Nancy Matsumoto

Nancy Matsumoto is a freelance writer and editor specializing in the areas of sustainable agriculture, food, arts, culture and health. She has been a contributor to The Wall Street Journal, Time, People, Civil Eats, NPR’s The Salt, and the online Densho Encyclopedia of the Japanese American Incarceration, among other publications. She is also the co-author of the book The Parent's Guide to Eating Disorders: Supporting Self-Esteem, Healthy Eating & Positive Body Image at Home.

Twitter/Instagram: @nancymatsumoto

Updated June 2017

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Documenting Manzanar - Part 13 of 18 (Toyo Miyatake)

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While Lange and Adams photographed Manzanar from the outside, Toyo Miyatake was the ultimate insider. Imprisoned at Manzanar almost from its opening to its closure, from 1942 to 1945, Miyatake witnessed and photographed, at first surreptitiously, then with official permission, a much broader range of scenes and activities than Adams and Lange. 

One of the most powerful and well-known of the 1,500 photographs Miyatake took of the concentration camp and its residents depicts three boys appearing to gaze out of the camp through a barbed wire fence, with a guard tower visible in the distance. It ...

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Documenting Manzanar - Part 12 of 18 (Dorothea Lange)

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“Everything Is Propaganda”

Lange’s outlook on life informed the pictures she took at Manzanar. Where Adams saw the rugged natural setting as spirit-lifting and awe-inspiring, Lange saw it as brutal and oppressive. Where Adams saw opportunity and triumph of spirit at Manzanar, Lange saw suffering and a gross breach of civil rights. Because most of her photos of the Japanese American evacuation and imprisonment were suppressed, and perhaps because American citizens were not ready for their message, it was not until the 1960s that many Americans were able to recognize Lange’s subject for what it ...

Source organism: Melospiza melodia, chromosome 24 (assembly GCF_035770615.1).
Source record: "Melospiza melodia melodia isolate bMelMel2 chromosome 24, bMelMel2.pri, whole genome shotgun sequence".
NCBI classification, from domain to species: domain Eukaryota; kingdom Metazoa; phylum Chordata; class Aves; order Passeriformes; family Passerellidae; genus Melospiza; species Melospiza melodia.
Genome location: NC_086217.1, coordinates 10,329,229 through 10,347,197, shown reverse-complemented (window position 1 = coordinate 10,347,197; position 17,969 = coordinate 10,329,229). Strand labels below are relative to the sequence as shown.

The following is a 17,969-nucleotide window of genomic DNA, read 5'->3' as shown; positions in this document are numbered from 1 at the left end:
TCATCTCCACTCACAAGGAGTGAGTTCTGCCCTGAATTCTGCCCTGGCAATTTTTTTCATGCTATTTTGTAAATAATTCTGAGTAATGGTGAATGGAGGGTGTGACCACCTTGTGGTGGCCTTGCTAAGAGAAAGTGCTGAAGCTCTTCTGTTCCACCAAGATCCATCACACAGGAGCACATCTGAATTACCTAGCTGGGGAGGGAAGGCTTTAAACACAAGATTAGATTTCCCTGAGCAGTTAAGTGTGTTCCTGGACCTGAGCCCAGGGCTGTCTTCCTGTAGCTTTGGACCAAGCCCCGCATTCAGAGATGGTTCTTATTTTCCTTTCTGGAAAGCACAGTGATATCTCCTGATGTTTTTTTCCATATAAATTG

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Documenting Manzanar - Part 11 of 18 (Dorothea Lange)

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Part Two: Dorothea Lange

When Lange arrived at Manzanar in 1942 to take photos for the WRA, she was already famous for her 1930s documentary photos of the rural poor, part of her work for the Farm Security Administration (FSA). Her best known work, the bleakly beautiful Migrant Mother , a portrait of a seasonal farm worker and her two children, captured the weariness and desperation of rural America and became the iconic image of the Great Depression.

Lange was not instantly hailed as the champion of the downtrodden in the Japanese prison camps, however; that took several ...

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Documenting Manzanar - Part 10 of 18 (Ansel Adams)

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It was not until I looked at an online version of the 1944 Born Free and Equal ( ) that I felt the full impact of Adams’s message. This original version includes several landscapes omitted from a 2002 reprint (Spotted Dog Press, Inc., Bishop, CA), including his majestic Winter Sunrise, The Sierra Nevada, from Lone Pine California 1944 and Mount Williamson, Sierra Nevada, from Manzanar, California (see Part 6 for more on why these were omitted). Adams included these images in the original Born Free and Equal to elevate his message ...

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Documenting Manzanar - Part 9 of 18 (Ansel Adams)

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Walking a Fine Line 

In Born Free and Equal, Adams struggled to walk a fine line between advocating for the imprisoned Japanese while not leaving himself vulnerable to charges of disloyalty. The Nisei, too, walked that line, balancing hurt and anger with a desire for approval from the country where most of them had been born. Born Free and Equal opens with a quote from the 14th Amendment of the Constitution guaranteeing all citizens of the United States the right to life, liberty, property and equal protection under the law. This is followed immediately by a quotation ...

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